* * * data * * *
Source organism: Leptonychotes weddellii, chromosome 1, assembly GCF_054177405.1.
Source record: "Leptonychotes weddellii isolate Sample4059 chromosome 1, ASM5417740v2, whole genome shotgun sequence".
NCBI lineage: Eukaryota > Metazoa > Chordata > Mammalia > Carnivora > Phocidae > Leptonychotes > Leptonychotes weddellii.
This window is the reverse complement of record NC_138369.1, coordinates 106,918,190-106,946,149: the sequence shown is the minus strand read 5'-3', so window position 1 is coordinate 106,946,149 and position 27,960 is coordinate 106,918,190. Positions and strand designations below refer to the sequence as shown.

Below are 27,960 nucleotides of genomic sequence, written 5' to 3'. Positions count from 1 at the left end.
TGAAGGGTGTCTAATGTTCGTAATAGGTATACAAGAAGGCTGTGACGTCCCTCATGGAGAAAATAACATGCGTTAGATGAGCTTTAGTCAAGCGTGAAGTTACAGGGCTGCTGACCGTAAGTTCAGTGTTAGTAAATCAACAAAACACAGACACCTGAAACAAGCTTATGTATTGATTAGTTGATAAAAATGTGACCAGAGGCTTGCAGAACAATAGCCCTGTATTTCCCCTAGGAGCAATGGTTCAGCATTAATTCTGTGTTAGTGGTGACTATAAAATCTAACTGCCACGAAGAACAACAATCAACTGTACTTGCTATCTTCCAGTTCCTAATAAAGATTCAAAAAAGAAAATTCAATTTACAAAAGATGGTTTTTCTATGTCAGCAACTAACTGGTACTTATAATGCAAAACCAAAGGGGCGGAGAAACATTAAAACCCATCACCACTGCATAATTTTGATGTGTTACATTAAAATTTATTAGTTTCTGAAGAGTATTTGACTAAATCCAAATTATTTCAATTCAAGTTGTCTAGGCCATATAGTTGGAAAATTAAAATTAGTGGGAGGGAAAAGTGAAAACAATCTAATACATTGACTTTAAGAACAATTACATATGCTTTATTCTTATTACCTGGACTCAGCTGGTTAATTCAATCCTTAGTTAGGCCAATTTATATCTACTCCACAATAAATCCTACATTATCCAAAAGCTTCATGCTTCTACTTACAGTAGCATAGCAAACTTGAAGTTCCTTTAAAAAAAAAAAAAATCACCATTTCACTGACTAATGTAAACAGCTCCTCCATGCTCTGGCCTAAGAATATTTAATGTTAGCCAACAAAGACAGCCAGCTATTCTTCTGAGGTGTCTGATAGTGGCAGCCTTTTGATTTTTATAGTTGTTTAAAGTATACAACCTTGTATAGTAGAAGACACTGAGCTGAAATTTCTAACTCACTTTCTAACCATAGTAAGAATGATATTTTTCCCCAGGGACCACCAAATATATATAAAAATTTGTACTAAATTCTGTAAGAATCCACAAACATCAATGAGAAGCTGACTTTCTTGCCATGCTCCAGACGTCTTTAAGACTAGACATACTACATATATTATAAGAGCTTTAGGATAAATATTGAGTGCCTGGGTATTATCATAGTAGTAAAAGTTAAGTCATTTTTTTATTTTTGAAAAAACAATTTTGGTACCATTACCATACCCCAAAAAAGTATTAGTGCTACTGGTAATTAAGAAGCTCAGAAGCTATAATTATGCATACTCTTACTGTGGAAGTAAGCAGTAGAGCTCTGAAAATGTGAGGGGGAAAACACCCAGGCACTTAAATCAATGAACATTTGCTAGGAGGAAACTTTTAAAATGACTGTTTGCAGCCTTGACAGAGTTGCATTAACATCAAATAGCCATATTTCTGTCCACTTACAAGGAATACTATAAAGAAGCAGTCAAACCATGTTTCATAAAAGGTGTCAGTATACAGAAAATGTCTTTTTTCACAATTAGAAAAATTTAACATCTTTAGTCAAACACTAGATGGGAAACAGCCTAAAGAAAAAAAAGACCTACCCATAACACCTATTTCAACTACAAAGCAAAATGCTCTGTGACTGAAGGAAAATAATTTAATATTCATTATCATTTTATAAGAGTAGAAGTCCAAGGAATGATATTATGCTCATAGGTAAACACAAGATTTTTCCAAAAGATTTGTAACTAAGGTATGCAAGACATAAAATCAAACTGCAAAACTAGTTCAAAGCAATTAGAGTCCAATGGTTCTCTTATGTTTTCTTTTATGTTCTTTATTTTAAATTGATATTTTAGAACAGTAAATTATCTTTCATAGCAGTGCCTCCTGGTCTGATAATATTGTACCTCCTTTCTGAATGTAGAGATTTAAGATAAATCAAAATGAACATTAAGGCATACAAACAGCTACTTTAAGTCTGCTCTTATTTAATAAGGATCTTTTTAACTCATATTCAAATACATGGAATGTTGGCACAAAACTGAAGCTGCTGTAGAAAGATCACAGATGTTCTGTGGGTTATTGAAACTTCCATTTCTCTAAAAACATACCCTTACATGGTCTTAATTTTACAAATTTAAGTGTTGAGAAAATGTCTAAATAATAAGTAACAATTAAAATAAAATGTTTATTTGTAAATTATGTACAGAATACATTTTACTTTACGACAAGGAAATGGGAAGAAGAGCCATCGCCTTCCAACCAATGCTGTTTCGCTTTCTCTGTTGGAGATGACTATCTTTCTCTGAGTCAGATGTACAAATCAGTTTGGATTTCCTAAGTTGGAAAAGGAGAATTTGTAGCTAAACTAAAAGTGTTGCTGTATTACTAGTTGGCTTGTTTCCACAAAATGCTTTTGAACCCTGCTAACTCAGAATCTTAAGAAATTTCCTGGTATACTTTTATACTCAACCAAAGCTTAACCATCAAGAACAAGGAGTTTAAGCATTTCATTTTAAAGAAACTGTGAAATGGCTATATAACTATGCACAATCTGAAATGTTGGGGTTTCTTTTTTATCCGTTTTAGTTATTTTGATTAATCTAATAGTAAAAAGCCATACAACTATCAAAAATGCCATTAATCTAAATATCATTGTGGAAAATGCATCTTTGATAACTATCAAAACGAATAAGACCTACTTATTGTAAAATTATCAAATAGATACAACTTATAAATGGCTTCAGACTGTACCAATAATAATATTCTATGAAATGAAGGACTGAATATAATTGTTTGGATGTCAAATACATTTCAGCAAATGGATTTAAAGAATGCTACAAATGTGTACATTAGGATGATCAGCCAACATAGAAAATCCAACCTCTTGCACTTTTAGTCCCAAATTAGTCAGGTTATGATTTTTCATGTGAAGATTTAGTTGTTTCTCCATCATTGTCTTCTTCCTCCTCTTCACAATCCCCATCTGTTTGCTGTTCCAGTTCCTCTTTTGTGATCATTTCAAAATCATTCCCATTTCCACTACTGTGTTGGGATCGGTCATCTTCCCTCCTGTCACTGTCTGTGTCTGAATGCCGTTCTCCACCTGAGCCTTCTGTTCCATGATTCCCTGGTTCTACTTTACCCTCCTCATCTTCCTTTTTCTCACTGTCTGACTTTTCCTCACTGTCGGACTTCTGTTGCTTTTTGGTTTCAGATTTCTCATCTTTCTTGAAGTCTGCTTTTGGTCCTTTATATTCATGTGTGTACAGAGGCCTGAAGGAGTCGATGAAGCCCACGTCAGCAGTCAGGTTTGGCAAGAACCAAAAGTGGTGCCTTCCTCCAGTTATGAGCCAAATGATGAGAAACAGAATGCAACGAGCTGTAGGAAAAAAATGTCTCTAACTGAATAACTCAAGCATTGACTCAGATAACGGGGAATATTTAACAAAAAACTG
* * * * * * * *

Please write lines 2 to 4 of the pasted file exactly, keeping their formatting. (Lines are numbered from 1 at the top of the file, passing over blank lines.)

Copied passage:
Source record: "Leptonychotes weddellii isolate Sample4059 chromosome 1, ASM5417740v2, whole genome shotgun sequence".
NCBI lineage: Eukaryota > Metazoa > Chordata > Mammalia > Carnivora > Phocidae > Leptonychotes > Leptonychotes weddellii.
This window is the reverse complement of record NC_138369.1, coordinates 106,918,190-106,946,149: the sequence shown is the minus strand read 5'-3', so window position 1 is coordinate 106,946,149 and position 27,960 is coordinate 106,918,190. Positions and strand designations below refer to the sequence as shown.